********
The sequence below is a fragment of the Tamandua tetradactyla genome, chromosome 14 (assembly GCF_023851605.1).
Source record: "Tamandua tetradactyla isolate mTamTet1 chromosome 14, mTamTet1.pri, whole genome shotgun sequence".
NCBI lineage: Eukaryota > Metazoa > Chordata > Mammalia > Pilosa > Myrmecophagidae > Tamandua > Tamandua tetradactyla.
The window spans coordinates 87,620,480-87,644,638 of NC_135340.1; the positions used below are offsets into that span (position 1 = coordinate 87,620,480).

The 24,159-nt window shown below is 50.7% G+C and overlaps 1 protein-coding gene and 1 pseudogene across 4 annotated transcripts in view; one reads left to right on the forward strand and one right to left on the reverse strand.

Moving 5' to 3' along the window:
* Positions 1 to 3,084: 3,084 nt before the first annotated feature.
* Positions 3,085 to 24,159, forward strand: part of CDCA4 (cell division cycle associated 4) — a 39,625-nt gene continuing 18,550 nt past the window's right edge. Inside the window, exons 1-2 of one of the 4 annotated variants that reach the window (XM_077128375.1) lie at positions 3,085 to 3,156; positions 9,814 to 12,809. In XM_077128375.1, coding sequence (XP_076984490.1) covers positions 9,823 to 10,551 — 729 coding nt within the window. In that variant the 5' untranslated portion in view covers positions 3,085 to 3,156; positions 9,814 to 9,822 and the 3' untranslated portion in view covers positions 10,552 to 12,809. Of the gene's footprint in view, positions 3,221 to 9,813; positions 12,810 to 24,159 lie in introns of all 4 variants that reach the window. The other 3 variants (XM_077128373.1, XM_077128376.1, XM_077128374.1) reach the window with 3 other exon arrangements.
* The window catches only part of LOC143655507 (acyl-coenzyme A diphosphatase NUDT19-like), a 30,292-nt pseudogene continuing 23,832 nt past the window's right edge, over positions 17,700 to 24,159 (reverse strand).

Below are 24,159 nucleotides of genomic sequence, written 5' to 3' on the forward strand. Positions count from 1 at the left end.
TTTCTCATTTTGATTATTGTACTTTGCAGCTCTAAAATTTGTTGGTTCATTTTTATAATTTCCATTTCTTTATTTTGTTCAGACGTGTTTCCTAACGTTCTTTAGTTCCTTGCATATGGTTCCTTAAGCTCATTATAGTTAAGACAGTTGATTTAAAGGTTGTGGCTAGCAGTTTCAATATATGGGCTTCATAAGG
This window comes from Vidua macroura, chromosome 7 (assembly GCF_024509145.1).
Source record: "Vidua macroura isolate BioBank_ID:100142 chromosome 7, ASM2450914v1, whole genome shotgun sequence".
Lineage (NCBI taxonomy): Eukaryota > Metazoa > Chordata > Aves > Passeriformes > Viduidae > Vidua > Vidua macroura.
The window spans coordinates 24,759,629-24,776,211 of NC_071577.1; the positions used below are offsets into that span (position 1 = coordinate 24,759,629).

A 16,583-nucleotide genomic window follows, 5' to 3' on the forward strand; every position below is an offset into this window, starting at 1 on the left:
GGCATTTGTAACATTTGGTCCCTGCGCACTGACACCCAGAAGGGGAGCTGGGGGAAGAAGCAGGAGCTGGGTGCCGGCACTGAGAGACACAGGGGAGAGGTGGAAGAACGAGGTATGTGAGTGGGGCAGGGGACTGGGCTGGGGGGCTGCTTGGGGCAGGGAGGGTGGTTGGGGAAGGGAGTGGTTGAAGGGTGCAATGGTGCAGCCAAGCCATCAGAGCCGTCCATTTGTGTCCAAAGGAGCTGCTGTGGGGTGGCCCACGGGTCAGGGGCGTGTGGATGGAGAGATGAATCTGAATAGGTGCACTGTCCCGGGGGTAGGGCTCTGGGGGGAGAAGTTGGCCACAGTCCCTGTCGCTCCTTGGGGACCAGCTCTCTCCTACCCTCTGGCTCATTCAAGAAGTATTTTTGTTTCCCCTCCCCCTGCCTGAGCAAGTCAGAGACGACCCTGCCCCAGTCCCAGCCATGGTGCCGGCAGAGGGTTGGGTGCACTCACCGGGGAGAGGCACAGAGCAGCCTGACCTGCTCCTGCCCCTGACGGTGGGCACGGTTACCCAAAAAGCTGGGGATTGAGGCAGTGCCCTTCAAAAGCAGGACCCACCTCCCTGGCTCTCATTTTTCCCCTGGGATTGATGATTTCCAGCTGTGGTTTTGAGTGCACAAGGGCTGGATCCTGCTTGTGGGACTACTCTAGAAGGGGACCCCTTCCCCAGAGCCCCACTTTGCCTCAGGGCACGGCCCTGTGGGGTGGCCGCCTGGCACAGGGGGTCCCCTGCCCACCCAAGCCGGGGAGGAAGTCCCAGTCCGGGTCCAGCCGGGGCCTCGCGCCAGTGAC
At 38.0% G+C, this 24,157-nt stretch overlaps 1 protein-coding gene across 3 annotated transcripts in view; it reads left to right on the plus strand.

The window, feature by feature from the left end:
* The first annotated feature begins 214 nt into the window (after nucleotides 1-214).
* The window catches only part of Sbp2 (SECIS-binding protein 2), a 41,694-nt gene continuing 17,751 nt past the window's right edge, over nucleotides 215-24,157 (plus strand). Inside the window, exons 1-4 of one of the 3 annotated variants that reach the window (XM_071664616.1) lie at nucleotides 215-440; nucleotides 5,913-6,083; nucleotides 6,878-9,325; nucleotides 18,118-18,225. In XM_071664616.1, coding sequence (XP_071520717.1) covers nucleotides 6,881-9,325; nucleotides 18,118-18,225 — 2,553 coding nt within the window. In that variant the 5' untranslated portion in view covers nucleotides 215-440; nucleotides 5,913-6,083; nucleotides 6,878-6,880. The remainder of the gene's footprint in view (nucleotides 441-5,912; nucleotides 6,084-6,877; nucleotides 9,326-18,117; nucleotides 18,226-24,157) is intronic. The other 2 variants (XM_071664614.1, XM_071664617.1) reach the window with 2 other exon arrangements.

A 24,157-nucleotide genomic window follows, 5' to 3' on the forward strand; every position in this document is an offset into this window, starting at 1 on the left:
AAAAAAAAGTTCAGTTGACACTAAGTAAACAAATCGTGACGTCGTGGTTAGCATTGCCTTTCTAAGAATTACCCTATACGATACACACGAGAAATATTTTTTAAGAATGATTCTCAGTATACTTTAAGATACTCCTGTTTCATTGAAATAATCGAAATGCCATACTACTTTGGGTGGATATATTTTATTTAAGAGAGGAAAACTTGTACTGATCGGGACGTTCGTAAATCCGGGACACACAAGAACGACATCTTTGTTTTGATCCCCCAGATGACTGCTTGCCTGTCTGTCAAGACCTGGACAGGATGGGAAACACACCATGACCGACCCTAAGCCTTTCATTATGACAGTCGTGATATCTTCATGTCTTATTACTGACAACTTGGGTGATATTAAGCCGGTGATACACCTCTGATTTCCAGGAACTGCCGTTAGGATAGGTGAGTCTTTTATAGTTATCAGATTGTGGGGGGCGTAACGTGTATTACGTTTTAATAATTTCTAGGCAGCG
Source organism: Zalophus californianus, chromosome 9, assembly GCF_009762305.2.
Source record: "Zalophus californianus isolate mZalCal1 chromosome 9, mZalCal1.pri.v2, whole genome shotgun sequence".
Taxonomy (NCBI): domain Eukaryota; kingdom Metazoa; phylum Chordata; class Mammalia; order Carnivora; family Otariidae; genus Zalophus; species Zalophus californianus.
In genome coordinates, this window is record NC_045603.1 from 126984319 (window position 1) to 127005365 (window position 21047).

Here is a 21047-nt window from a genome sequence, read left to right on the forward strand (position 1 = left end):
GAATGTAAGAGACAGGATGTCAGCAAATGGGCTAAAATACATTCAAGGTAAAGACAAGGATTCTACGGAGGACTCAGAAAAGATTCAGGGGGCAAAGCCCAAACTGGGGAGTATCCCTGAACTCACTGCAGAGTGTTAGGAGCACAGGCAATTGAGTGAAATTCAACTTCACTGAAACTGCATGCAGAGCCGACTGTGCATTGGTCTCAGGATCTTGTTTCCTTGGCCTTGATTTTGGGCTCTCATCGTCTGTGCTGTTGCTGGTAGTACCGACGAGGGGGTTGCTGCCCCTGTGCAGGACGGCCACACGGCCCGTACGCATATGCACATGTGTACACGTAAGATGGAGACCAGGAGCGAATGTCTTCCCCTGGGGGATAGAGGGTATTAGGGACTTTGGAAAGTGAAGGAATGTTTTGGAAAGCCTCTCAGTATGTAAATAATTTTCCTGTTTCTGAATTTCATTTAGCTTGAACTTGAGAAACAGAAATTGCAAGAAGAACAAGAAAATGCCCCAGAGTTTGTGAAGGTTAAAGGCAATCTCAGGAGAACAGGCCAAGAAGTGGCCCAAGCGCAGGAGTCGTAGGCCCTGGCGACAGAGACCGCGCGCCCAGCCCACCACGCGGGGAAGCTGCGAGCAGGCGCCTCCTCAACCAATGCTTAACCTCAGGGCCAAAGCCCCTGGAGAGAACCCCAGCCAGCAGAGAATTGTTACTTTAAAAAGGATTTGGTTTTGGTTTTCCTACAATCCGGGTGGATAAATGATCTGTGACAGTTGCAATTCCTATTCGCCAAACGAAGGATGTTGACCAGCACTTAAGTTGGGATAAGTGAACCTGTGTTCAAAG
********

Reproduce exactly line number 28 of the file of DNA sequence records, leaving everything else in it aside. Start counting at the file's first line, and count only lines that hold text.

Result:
Here is a 21047-nt window from a genome sequence, read left to right on the forward strand (position 1 = left end):